Plugging the RTI Act loopholes

Plugging the RTI Act loopholes
Highlights

On the face of it, the Right to Information (RTI) Act has empowered the citizen to a large extent. However, it seems obvious that the RTI has not been understood properly, given that the impulse to take shelter under the Official Secrets Act (by the Executive), the Parliament Privileges (by the Legislature), the Contempt of Court Act (by the Judiciary), still prevails to a considerable extent.

On the face of it, the Right to Information (RTI) Act has empowered the citizen to a large extent. However, it seems obvious that the RTI has not been understood properly, given that the impulse to take shelter under the Official Secrets Act (by the Executive), the Parliament Privileges (by the Legislature), the Contempt of Court Act (by the Judiciary), still prevails to a considerable extent.

The RTI Act is not just a law promoting disclosure of information but a strategy to improve delivery of public services through citizen-enforced accountability. Disclosure of information is the rule and exemption an exception under it. Section 4 of the Act mandates pro-active disclosure of basic information about the department, such as the names of the Minister concerned, key staff, contact details, organisational structure, the services provided and programmes run, the departmental budget and ongoing updates on expenditure and public procurement, among other things.

However, the structure and dynamics of public administration have changed from welfare to regulatory to commercial activities. The government holds a lot of sensitive information, the disclosure of which may not, at all times, be in the interest of the nation or the State or serve any public interest.

While the call for open government data endorses the proactive disclosure requirement under the RTI Act, there is a need to develop a robust information disclosure policy to mitigate the unintended consequences of open data while fostering transparency in public administration. The Official Secrets Act, 1923 typically provides legal embargo against espionage and unauthorised disclosure of information relating to security and intelligence (which anyway qualify for exemption from disclosure under the RTI Act) and is subject to damage assessment.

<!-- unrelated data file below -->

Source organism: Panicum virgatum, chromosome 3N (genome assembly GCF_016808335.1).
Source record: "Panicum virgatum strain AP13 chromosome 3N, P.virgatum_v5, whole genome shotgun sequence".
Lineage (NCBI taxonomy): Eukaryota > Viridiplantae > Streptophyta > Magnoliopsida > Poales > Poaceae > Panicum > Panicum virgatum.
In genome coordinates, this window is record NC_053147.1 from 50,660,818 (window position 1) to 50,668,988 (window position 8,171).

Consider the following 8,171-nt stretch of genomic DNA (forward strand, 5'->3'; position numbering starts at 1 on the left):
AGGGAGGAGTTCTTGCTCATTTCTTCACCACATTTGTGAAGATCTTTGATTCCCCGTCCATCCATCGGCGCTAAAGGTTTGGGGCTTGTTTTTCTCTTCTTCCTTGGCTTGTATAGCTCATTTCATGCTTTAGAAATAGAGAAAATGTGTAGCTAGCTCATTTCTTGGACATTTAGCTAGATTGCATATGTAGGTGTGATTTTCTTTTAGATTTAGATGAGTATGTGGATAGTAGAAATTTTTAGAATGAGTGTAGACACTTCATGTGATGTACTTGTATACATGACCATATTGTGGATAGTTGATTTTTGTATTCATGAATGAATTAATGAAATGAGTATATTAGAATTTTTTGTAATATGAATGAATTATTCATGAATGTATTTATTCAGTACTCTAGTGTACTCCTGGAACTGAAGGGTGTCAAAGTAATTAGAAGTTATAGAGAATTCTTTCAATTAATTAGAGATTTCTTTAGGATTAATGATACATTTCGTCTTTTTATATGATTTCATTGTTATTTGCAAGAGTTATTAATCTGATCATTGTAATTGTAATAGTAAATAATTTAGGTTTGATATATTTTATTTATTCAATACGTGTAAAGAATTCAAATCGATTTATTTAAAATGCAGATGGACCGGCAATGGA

Based on the sensitivity of the information held by the Public Authority, it is classified and treated as per Sec 156 & 157 of State Secretariat Office Manual as top secret, secret and confidential (care being taken to ensure that the Top Secret category is not unnecessarily employed). Whereas under the RTI Act, exemptions set out under Sections 8, 9 and 24 form the only basis for refusing access to government information requested under the Act.

The said exemptions are either mandatory or discretionary and can be disclosed if public interest in disclosure outweighs the harm to protected interests of the RTI Act. However, an administrative authority in which discretion is vested is supposed to exercise it by taking relevant considerations into account and by excluding irrelevant considerations. And it is a settled position of law that the decision of an administrative body is subject to judicial review if it has not exercised its discretion legally.

So what needs to be considered under the public interest test?
Factors favouring disclosure of information are government accountability, public participation, public awareness and promoting human rights. Factors favouring non-disclosure are invasion of privacy, statutory prohibition and other exemptions under Sections 8, 9 and 24 of the Act
And factors that are irrelevant for consideration under the Public Interest Test are: a) that the information may be misused, misinterpreted or misunderstood by the applicant; and b) that the disclosure might cause embarrassment to the government.

In view of the foregoing, a positive/negative list (department-wise) of such information which can/cannot be disclosed either wholly or partially can be prepared which could be only indicative and not exhaustive and is subject to review/revision. While drawing up such a list, the principle to be adhered to is that only such information as would qualify under the exemptions of the RTI –those exemptions (Sec. 8&9) related to commercial confidentiality and national security, strategic, scientific or economic interests of the State, privacy, investigations or law enforcement, and information covered by legal privilege etc should be classified..

The National Data Sharing and Accessibility Policy (NDSAP)-2012 promotes proactive disclosure mechanisms to make all sharable and reliable information available to the public for scientific, economic and social developmental purposes, subject to legal conformity, protection of intellectual property, formal responsibility, professionalism, standards, interoperability, quality, security, efficiency, accountability, sustainability and privacy.

The negative list under the NDSAP contains all non-sharable data as declared by the departments/ organisations including restricted data (need-to-know on authorisation) and sensitive data as defined in various Acts and rules of the Government of India. This may serve as a precursor requiring far more legal scrutiny and consideration of the public interest, while formulating a comprehensive information disclosure policy. (The writer is Consultant-Law at Centre for Good Governance, Hyderabad)

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